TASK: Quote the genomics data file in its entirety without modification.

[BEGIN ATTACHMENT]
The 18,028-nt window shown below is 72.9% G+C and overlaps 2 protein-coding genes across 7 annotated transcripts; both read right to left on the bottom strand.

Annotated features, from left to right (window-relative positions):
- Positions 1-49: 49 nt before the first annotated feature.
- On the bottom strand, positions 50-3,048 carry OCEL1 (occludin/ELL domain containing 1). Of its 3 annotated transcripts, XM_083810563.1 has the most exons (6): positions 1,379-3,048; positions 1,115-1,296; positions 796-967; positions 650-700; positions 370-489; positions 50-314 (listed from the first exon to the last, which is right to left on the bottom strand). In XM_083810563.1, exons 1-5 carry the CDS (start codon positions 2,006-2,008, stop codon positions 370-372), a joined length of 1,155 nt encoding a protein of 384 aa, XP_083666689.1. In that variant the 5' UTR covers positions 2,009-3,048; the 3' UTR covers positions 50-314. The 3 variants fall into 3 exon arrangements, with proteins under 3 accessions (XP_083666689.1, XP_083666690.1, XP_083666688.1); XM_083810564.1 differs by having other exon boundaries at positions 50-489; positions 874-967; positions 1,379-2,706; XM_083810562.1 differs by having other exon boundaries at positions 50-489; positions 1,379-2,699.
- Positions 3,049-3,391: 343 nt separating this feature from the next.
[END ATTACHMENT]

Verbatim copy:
The 18,028-nt window shown below is 72.9% G+C and overlaps 2 protein-coding genes across 7 annotated transcripts; both read right to left on the bottom strand.

Annotated features, from left to right (window-relative positions):
- Positions 1-49: 49 nt before the first annotated feature.
- On the bottom strand, positions 50-3,048 carry OCEL1 (occludin/ELL domain containing 1). Of its 3 annotated transcripts, XM_083810563.1 has the most exons (6): positions 1,379-3,048; positions 1,115-1,296; positions 796-967; positions 650-700; positions 370-489; positions 50-314 (listed from the first exon to the last, which is right to left on the bottom strand). In XM_083810563.1, exons 1-5 carry the CDS (start codon positions 2,006-2,008, stop codon positions 370-372), a joined length of 1,155 nt encoding a protein of 384 aa, XP_083666689.1. In that variant the 5' UTR covers positions 2,009-3,048; the 3' UTR covers positions 50-314. The 3 variants fall into 3 exon arrangements, with proteins under 3 accessions (XP_083666689.1, XP_083666690.1, XP_083666688.1); XM_083810564.1 differs by having other exon boundaries at positions 50-489; positions 874-967; positions 1,379-2,706; XM_083810562.1 differs by having other exon boundaries at positions 50-489; positions 1,379-2,699.
- Positions 3,049-3,391: 343 nt separating this feature from the next.